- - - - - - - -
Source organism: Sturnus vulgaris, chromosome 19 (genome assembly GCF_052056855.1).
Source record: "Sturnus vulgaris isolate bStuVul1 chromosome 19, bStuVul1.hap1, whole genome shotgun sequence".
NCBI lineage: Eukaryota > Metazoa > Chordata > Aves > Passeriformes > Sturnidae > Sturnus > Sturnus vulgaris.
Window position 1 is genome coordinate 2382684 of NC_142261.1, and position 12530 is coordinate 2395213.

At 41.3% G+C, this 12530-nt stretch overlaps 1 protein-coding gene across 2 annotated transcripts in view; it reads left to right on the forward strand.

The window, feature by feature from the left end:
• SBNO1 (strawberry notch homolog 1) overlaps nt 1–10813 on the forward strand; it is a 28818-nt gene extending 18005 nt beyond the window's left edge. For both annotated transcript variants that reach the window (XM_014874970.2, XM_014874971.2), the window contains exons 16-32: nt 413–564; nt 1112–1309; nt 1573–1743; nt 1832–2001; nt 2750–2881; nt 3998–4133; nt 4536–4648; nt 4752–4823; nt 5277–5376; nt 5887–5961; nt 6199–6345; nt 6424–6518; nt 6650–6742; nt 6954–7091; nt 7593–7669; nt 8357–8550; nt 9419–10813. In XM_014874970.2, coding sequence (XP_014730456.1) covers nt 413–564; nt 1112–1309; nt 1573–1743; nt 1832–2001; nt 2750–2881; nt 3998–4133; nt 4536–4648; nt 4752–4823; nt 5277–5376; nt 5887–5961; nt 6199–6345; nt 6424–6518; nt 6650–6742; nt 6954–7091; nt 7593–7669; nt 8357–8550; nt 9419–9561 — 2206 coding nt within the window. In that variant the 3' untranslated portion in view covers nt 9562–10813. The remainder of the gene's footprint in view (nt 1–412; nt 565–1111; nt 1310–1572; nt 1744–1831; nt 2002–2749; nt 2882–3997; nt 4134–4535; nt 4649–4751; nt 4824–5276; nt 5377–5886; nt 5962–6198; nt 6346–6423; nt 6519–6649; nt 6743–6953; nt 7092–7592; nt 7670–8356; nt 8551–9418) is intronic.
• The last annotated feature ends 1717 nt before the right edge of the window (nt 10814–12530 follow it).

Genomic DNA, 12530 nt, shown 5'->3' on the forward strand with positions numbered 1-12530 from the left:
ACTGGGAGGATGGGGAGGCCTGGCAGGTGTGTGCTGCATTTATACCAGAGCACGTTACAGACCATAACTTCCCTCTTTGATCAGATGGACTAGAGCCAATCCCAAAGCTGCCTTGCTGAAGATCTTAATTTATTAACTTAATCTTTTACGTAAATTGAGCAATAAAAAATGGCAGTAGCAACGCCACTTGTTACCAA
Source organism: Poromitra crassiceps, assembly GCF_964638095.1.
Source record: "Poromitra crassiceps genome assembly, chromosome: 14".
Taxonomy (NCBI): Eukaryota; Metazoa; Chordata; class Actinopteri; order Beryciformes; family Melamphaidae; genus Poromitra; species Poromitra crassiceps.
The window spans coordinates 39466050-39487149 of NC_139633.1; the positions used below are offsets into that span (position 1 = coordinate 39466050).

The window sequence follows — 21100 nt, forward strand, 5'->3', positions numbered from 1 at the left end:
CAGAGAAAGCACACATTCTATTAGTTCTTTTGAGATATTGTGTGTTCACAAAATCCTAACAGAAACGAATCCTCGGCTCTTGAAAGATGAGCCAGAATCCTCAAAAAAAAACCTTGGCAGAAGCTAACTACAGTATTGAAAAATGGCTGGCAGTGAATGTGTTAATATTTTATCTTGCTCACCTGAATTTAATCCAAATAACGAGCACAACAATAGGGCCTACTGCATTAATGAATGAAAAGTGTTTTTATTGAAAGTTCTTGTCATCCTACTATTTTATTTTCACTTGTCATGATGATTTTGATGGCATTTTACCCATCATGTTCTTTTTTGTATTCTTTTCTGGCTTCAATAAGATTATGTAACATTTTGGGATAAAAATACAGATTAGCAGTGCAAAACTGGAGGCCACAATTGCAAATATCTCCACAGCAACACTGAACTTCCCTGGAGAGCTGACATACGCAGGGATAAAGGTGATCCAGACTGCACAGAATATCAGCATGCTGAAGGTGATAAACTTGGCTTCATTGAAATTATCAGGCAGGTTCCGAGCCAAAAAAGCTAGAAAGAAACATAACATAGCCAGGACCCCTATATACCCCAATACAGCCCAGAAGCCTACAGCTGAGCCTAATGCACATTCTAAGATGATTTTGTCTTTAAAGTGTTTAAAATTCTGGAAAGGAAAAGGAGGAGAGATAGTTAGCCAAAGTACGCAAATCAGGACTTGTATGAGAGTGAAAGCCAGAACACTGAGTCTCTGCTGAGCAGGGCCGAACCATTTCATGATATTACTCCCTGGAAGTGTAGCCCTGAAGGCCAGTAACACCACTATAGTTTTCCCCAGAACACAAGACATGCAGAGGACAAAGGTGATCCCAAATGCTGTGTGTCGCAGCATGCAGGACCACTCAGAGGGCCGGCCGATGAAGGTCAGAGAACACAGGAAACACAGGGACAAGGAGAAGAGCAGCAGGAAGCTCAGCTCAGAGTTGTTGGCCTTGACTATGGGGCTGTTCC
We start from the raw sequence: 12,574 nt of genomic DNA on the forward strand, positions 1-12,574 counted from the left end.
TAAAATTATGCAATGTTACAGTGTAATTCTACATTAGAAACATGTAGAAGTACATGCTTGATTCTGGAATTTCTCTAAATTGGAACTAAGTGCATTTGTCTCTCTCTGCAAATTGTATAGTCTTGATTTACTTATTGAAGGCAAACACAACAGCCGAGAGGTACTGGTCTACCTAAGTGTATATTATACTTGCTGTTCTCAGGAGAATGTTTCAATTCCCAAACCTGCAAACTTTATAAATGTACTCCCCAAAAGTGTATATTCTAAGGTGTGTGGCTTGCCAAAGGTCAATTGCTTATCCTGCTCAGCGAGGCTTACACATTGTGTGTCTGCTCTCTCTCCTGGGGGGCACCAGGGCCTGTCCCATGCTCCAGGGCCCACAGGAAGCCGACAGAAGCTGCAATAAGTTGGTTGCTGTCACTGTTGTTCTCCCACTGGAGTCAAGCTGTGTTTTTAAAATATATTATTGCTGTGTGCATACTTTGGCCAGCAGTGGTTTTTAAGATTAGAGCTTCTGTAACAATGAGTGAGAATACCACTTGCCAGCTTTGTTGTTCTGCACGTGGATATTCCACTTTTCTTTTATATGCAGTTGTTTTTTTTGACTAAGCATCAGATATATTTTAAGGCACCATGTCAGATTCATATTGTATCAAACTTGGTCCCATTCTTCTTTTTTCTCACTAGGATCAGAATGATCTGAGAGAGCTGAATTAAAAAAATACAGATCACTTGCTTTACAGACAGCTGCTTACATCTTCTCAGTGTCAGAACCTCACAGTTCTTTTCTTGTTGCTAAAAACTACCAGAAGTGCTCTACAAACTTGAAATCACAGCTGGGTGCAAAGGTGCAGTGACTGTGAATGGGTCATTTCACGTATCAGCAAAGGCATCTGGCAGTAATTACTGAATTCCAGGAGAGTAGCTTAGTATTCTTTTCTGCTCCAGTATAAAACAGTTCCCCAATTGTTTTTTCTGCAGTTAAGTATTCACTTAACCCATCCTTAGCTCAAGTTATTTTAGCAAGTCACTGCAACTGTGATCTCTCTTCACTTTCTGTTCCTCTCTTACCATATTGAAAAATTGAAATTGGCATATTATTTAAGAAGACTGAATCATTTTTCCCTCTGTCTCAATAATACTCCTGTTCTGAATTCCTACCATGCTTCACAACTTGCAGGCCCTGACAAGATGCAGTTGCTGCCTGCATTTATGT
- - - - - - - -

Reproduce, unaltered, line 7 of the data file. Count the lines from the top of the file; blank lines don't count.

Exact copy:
• SBNO1 (strawberry notch homolog 1) overlaps nt 1–10813 on the forward strand; it is a 28818-nt gene extending 18005 nt beyond the window's left edge. For both annotated transcript variants that reach the window (XM_014874970.2, XM_014874971.2), the window contains exons 16-32: nt 413–564; nt 1112–1309; nt 1573–1743; nt 1832–2001; nt 2750–2881; nt 3998–4133; nt 4536–4648; nt 4752–4823; nt 5277–5376; nt 5887–5961; nt 6199–6345; nt 6424–6518; nt 6650–6742; nt 6954–7091; nt 7593–7669; nt 8357–8550; nt 9419–10813. In XM_014874970.2, coding sequence (XP_014730456.1) covers nt 413–564; nt 1112–1309; nt 1573–1743; nt 1832–2001; nt 2750–2881; nt 3998–4133; nt 4536–4648; nt 4752–4823; nt 5277–5376; nt 5887–5961; nt 6199–6345; nt 6424–6518; nt 6650–6742; nt 6954–7091; nt 7593–7669; nt 8357–8550; nt 9419–9561 — 2206 coding nt within the window. In that variant the 3' untranslated portion in view covers nt 9562–10813. The remainder of the gene's footprint in view (nt 1–412; nt 565–1111; nt 1310–1572; nt 1744–1831; nt 2002–2749; nt 2882–3997; nt 4134–4535; nt 4649–4751; nt 4824–5276; nt 5377–5886; nt 5962–6198; nt 6346–6423; nt 6519–6649; nt 6743–6953; nt 7092–7592; nt 7670–8356; nt 8551–9418) is intronic.